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If you’ve been on the internet in the last 24 hours, you’ve likely caught wind of the debate that sweeping the nation: Yanny vs Laurel. If those words mean nothing to you, we’ll catch you up. An audio recording was posted on Instagram and Reddit four days ago and the world is going crazy trying to figure out what the computer-generated voice is saying.

Listen to the recording below, what do you hear, “Yanny” or “Laurel”?

Here at the Audicus office, we are divided down the middle between Team Yanny and Team Laurel. We decided to look into this trickery and investigate why our ears are perceiving different sounds.

The Origins of Yanny vs Laurel

The clip above was originally posted on Reddit on Saturday night. Quickly it garnered over a thousand comments from people who weren’t sure if this was a trick or if everyone was losing their minds. Social media influencer Cloe Feldman caught wind of it and posted it on Twitter where it exploded overnight.

The audio originally comes from Vocabulary.com; specifically, the recording for how to pronounce the word “laurel.” So, definitively, the voice is saying laurel. But try telling that to the thousands of Yanny-ers out there.

Yanny vs Laurel: The Science Behind It All

According to our own in-house experts, the discrepancy might have something to do with the head-related transfer function (HRTF). This term refers to how a human ear receives sound from a point in space. Sound can be perceived differently by people depending on the size and shape of your head, ears, ear canal, and nasal and oral cavities.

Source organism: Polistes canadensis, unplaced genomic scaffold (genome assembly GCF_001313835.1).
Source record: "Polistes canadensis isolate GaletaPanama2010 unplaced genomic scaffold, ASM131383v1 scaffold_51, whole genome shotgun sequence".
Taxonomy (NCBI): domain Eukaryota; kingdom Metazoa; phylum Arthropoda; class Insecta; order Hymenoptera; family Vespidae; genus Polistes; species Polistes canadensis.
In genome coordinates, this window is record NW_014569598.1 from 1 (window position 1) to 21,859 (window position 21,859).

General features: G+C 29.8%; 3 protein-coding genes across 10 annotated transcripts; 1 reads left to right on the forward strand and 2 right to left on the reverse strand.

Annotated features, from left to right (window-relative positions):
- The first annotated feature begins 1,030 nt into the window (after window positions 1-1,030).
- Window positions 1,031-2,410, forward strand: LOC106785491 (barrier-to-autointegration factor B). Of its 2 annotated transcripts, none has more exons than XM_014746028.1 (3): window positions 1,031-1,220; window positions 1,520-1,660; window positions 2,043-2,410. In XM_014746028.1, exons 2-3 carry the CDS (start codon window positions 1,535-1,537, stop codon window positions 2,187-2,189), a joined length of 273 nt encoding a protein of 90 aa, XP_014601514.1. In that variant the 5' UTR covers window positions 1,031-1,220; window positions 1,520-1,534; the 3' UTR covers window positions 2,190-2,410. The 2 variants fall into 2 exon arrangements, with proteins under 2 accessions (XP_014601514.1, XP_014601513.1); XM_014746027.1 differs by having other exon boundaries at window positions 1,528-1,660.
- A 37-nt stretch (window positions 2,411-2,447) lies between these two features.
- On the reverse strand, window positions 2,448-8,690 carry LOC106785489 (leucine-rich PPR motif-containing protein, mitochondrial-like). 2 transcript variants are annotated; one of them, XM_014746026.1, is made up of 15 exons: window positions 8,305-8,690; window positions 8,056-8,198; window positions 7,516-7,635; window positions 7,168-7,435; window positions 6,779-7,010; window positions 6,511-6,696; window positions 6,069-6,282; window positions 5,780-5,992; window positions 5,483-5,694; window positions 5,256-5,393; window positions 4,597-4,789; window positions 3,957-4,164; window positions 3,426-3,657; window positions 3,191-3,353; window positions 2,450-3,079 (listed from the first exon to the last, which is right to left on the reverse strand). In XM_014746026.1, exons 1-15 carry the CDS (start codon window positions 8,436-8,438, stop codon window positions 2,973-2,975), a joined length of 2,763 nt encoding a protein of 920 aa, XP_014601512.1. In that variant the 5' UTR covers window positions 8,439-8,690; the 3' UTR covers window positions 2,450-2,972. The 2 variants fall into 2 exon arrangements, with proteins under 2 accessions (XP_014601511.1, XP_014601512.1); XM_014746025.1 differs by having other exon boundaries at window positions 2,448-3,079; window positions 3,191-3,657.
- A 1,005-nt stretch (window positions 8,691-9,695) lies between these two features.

Listening with headphones, different devices, or changing the distance from speakers or volume can change what you hear.

According to NBC News, the simplest explanation is due to frequency. Those who hear Yanny can hear high frequency much better than those who only hear Laurel. High frequencies are also the first to go as we age and lose our hearing, so many older people will have trouble hearing Yanny.

External elements like gender, dialect, language processing, and visual cues also affect how we perceive this mysterious recording.

Popular Science created a video with many different alterations of the original recording. Give it a listen and see if you can switch between Yanny and Laurel! Tell us what you hear in the comment below.

By: Elena McPhillips

References: NBC News, Wikipedia